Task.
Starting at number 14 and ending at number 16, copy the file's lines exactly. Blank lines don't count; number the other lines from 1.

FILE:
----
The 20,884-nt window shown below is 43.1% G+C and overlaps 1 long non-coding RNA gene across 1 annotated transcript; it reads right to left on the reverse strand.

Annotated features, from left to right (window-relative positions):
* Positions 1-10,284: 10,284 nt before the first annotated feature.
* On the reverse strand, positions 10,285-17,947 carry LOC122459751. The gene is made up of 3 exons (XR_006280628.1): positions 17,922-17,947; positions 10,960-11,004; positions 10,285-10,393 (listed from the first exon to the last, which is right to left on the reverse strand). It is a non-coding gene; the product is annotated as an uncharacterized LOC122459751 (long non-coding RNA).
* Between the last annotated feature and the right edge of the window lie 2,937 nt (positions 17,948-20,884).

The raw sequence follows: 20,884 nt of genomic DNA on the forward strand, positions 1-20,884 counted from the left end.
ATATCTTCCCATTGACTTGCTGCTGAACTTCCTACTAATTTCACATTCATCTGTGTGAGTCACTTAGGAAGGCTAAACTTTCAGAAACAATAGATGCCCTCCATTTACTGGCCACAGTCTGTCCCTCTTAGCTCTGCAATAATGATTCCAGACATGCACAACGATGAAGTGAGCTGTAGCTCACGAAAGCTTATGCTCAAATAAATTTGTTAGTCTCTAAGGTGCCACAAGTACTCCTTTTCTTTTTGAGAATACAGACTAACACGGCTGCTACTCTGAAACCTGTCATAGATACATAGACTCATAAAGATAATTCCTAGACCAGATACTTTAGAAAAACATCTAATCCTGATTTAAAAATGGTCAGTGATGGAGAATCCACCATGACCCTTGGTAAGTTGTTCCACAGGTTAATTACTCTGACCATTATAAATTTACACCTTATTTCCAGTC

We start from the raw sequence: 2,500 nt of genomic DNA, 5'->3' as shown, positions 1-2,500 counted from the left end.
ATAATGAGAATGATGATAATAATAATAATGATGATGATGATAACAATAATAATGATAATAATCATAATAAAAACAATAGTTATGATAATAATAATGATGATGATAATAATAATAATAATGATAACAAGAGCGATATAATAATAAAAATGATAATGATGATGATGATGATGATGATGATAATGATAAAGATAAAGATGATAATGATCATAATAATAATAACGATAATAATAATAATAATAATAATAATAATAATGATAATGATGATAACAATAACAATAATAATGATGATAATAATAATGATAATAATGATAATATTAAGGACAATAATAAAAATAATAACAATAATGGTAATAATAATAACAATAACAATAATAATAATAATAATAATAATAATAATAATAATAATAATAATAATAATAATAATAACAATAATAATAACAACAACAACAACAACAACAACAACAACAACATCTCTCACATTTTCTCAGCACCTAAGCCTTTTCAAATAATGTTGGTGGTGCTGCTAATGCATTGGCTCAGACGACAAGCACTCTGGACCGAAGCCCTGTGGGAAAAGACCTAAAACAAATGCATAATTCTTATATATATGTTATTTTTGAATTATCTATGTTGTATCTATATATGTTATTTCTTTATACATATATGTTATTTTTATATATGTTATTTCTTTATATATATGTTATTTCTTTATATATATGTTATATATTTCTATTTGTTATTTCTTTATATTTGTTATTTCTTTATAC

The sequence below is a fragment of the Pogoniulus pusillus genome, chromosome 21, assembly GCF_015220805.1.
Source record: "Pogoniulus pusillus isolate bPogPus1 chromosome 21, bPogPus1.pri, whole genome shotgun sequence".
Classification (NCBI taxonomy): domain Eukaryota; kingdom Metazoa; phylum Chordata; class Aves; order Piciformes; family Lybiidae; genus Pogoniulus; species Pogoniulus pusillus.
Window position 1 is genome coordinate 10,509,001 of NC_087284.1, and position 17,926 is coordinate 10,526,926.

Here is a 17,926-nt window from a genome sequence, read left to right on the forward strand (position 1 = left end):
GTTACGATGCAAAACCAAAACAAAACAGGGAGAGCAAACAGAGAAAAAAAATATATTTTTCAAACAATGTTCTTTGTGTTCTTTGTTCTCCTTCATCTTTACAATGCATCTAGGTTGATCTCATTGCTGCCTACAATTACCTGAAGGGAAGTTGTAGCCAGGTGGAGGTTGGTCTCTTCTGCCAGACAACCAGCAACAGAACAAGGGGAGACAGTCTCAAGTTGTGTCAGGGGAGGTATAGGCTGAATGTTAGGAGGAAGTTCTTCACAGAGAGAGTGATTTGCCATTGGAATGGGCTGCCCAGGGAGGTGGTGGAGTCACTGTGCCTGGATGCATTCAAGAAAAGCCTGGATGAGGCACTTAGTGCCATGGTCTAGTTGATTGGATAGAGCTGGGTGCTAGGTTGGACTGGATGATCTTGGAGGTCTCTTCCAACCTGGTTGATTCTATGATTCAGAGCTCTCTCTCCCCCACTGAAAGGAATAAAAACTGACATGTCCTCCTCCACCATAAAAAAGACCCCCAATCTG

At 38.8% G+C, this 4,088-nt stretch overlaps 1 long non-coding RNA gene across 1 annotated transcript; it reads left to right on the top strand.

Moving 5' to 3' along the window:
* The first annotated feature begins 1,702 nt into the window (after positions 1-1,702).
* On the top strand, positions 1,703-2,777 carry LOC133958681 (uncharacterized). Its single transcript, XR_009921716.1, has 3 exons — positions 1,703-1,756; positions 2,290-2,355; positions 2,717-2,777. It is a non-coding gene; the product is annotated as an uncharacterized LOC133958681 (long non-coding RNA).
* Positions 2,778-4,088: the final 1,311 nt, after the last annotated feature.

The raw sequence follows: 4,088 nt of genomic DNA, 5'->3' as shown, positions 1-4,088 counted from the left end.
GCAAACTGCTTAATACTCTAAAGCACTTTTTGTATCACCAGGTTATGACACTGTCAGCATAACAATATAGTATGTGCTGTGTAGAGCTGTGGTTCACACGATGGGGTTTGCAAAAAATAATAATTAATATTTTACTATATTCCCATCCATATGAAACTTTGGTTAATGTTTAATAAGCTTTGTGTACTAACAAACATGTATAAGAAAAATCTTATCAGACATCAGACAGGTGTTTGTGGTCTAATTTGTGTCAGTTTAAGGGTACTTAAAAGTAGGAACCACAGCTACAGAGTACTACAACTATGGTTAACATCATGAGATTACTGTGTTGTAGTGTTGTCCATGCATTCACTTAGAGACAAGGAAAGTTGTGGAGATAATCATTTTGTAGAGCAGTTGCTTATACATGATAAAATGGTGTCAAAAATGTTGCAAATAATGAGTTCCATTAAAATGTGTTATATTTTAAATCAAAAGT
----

Here is a 17,926-nt window from a genome sequence, read left to right on the forward strand (position 1 = left end):
GTTACGATGCAAAACCAAAACAAAACAGGGAGAGCAAACAGAGAAAAAAAATATATTTTTCAAACAATGTTCTTTGTGTTCTTTGTTCTCCTTCATCTTTACAATGCATCTAGGTTGATCTCATTGCTGCCTACAATTACCTGAAGGGAAGTTGTAGCCAGGTGGAGGTTGGTCTCTTCTGCCAGACAACCAGCAACAGAACAAGGGGAGACAGTCTCAAGTTGTGTCAGGGGAGGTATAGGCTGAATGTTAGGAGGAAGTTCTTCACAGAGAGAGTGATTTGCCATTGGAATGGGCTGCCCAGGGAGGTGGTGGAGTCACTGTGCCTGGATGCATTCAAGAAAAGCCTGGATGAGGCACTTAGTGCCATGGTCTAGTTGATTGGATAGAGCTGGGTGCTAGGTTGGACTGGATGATCTTGGAGGTCTCTTCCAACCTGGTTGATTCTATGATTCAGAGCTCTCTCTCCCCCACTGAAAGGAATAAAAACTGACATGTCCTCCTCCACCATAAAAAAGACCCCCAATCTG

At 38.8% G+C, this 4,088-nt stretch overlaps 1 long non-coding RNA gene across 1 annotated transcript; it reads left to right on the top strand.